Kenya has renewed the push to increase the quantity of products that manufacturers operating in Export Processing Zones sell within the region.
At a meeting of East African Community (EAC) ministers for Finance and Trade, the country called for the region’s law to be amended to allow firms in EPZs to sell all their products in the domestic markets.
Currently, companies are restricted to off-loading 20 per cent of their annual production to the EAC markets.
This proposal was based on a study carried out last year indicating that 26 EPZ companies had withdrawn their investments from Kenya between 2010 and 2012, leading to a loss of about Sh40 billion in investments.
“In this regard, Kenya recommends (the Sectoral Council on Trade, Industry, Finance and Investment) to consider enhancing domestic market access thresholds for EPZ firms in the EAC from the current 20 per cent to 100 per cent of annual production subject to payment of all taxes, duties and levies,” reads the report prepared following the meeting in Arusha, last week.
“We have seen growth in the number of firms setting up increase even as the 26 companies withdrew after they lost some of their immediate markets,” said EPZ Authority chief executive Cyrille Nabutola.
KENYA STANDS ALONE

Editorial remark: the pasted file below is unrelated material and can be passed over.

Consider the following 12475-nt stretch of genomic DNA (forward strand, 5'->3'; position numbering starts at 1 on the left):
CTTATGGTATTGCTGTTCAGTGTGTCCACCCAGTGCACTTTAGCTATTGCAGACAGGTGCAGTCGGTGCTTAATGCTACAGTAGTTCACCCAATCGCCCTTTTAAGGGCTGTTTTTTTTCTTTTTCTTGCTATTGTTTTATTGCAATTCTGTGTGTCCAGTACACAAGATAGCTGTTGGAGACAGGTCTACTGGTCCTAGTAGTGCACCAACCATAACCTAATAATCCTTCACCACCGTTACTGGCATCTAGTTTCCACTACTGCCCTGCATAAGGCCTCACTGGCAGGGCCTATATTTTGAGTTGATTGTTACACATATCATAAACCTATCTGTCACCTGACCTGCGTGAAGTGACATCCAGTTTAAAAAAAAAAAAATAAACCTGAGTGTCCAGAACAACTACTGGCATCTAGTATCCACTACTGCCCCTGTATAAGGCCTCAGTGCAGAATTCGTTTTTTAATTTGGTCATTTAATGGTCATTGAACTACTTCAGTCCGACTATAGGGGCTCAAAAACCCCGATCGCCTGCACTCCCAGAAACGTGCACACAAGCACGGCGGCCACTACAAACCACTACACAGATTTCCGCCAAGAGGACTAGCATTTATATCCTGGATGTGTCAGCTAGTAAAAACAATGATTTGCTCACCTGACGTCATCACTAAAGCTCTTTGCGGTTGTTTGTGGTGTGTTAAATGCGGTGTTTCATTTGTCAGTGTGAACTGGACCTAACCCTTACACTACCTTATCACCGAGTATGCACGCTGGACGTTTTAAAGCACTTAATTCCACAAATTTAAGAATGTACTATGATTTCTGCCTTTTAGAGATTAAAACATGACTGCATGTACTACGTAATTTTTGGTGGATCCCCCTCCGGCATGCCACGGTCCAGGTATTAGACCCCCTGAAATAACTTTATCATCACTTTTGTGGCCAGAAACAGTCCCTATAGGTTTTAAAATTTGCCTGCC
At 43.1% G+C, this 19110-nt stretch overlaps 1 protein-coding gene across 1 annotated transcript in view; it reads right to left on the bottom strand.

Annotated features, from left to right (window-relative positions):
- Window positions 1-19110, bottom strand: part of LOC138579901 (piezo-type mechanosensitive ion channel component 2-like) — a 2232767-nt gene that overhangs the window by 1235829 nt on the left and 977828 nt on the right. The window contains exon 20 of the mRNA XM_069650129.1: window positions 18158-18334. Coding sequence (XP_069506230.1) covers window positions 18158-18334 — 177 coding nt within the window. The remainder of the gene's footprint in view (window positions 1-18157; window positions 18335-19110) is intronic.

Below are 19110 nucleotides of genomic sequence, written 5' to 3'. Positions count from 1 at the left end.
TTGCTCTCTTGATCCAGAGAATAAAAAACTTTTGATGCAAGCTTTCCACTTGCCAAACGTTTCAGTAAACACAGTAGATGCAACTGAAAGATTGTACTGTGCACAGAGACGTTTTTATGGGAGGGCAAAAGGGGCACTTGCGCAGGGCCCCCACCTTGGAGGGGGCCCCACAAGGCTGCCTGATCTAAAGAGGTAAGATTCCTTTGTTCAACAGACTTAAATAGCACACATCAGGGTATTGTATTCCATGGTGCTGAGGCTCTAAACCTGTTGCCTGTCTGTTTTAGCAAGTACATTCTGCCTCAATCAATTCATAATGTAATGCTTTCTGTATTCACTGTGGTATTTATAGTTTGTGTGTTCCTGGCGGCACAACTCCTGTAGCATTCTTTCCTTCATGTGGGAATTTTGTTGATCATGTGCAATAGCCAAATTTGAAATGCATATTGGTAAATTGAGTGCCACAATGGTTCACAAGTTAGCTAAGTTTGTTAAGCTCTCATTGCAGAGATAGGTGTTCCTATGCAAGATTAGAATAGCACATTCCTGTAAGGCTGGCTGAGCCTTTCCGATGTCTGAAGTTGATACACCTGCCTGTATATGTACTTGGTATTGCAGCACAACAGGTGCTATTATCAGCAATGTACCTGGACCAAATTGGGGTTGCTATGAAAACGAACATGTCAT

Kenya stands alone with Rwanda, Uganda, Tanzania and Burundi opposing the idea of raising the domestic sales limit. The countries argue that EPZ companies are inherently export-driven. If they wish to target markets within the community, then they ought to shift to Special Economic Zones (SEZs).
Kenya first proposed raising the limit of EPZ products that can be sold within the regional trade bloc in 2011, a year after the Customs Union Protocol came into force.
Prior to its adoption, the 20 per cent limit applied only to countries within which the EPZ companies were operating. However, the Customs Union changed the definition of domestic market to incorporate all the five EAC partner states.
The Kenya Association of Manufacturers has opposed the proposal to raise the domestic sales limit, arguing that it will be detrimental to local industries.
The sectoral council has directed the EAC secretariat to recommend an appropriate threshold for the amount of EPZ products that should be sold within the community.
Source: Daily Nation
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